Obama And Trudeau Had A Dinner Date And Twitter Is Swooning Over Their Bromance

by John Haltiwanger
Olivier Douliery-Pool/Getty Images

Canadian Prime Minister Justin Trudeau and former President Barack Obama had dinner together on Tuesday night, and people on Twitter can't handle the pictures.

Perhaps it's simply because both men are extremely popular, or maybe the images made people nostalgic for a time (pre-Jan. 20, 2017) when leaders met to discuss important matters in complete sentences instead of spending each day tweeting their incoherent stream of consciousness.

Who knows?

But, yeah, people went nuts.

It's almost like they knew people needed this.

Is Biden jealous?

It's not dinner if there's no covfefe.

"I wish I knew how to quit you."

Bros forever.

This is what love looks like.

They even hugged it out as they departed. #BroHug

Prior to his dinner date with Trudeau, Obama addressed a crowd of 6,000 people at the Montreal Board of Trade.

While the former president didn't explicitly mention President Donald Trump during his speech, he took a jab at him by referencing the "temporary absence of American leadership" in relation to the Paris climate accord.

Last week, Trump withdrew the United States from the Paris climate treaty, a move that was condemned by leaders worldwide.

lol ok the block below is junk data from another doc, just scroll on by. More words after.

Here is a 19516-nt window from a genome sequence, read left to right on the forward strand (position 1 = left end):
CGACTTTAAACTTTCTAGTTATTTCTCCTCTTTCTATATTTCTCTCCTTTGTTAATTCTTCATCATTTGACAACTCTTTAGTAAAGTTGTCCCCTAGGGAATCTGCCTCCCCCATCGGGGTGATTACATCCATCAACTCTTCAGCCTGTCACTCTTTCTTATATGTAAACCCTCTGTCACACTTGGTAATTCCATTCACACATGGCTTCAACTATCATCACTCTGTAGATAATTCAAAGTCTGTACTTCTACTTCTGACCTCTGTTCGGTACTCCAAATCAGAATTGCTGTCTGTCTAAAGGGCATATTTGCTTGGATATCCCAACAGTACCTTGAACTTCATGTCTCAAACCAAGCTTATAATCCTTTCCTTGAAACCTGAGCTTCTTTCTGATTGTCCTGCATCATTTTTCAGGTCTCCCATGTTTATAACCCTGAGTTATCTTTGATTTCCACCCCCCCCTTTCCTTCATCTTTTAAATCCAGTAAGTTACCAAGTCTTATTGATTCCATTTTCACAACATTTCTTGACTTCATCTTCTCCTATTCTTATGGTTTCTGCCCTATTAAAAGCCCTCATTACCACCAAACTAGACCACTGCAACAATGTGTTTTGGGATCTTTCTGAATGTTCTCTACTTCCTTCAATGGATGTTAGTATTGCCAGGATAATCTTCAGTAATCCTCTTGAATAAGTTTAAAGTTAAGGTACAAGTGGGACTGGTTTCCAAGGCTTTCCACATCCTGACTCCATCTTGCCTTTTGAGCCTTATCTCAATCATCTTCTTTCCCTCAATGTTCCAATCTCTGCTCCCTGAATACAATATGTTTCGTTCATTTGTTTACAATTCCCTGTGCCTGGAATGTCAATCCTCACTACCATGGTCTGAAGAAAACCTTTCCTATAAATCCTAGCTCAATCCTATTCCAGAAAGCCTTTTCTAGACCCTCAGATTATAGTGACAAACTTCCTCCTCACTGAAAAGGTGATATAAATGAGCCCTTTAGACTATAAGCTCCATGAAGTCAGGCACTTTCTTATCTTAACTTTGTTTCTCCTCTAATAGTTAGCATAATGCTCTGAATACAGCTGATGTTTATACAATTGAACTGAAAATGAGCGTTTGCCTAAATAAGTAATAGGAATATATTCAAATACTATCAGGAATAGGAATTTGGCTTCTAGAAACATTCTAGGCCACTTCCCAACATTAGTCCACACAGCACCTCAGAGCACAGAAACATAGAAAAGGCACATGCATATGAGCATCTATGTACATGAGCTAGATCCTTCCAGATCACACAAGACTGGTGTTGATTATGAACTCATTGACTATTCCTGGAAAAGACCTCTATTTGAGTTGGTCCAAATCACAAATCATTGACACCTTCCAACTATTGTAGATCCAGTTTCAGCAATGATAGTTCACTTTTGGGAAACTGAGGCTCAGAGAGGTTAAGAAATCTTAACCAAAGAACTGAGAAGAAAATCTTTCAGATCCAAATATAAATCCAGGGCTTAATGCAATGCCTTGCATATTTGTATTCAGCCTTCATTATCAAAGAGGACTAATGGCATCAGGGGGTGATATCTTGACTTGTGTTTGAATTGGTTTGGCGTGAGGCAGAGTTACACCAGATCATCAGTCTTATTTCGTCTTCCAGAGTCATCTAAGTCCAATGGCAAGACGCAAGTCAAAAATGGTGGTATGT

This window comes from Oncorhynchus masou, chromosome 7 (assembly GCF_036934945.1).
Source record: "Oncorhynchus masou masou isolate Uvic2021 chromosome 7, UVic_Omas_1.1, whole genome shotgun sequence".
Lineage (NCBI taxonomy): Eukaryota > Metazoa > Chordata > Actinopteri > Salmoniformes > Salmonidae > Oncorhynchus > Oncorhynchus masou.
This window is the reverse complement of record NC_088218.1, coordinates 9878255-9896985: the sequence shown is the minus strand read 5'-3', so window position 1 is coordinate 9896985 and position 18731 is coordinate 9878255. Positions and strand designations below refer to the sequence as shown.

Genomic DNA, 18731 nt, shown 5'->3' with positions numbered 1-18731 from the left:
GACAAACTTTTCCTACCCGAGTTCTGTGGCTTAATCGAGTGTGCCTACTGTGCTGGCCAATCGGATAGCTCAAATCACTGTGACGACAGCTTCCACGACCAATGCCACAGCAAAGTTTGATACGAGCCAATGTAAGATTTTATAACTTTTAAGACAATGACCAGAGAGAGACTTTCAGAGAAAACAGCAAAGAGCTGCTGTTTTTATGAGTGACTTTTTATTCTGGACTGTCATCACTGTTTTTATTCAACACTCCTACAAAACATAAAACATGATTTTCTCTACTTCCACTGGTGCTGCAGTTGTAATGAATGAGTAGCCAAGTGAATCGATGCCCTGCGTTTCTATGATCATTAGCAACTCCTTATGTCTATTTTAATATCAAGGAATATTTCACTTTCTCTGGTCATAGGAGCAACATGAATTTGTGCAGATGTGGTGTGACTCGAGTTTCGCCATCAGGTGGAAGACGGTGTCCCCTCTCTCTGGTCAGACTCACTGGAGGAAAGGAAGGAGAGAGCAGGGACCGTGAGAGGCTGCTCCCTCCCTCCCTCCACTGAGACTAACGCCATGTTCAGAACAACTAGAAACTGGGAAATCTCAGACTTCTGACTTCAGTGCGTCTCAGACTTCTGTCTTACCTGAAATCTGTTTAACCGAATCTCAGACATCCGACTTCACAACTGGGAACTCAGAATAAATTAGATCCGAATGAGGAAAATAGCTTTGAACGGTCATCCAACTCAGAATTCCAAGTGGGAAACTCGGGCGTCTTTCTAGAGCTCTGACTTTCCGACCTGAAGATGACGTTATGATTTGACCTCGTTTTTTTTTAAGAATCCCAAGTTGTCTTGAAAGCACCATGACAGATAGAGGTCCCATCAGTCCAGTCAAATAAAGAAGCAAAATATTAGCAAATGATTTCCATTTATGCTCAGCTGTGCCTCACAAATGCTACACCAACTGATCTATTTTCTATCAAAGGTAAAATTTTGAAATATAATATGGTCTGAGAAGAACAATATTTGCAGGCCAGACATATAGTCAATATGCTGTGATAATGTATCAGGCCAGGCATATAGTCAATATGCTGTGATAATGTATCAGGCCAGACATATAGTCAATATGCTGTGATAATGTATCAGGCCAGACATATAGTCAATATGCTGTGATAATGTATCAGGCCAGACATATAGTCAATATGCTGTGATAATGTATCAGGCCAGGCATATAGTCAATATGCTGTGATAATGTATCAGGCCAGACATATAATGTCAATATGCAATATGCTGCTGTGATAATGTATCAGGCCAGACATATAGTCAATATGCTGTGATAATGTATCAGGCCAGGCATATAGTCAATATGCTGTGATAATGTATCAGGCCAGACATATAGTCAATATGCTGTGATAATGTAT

More than 190 countries are participating in the Paris climate deal, a global agreement to combat climate change and reduce greenhouse gas emissions.

Due to Trump, the United States is one of just three countries, other than Nicaragua and Syria, to not participate in the deal.

Speaking on this recent development, Obama said Tuesday,

Obviously I'm disappointed with the current American administration's decision to pull out of Paris, but all that work that we did is now embedded in decisions that are being made by companies all around America and all around the world.

Obama also took a stand against embracing isolationism and said, "That's a recipe for more cynicism and more polarization, less trust in our institutions and less trust in each other."

"And it's part of what leads people to turn to populist alternatives that may not actually deliver," he added.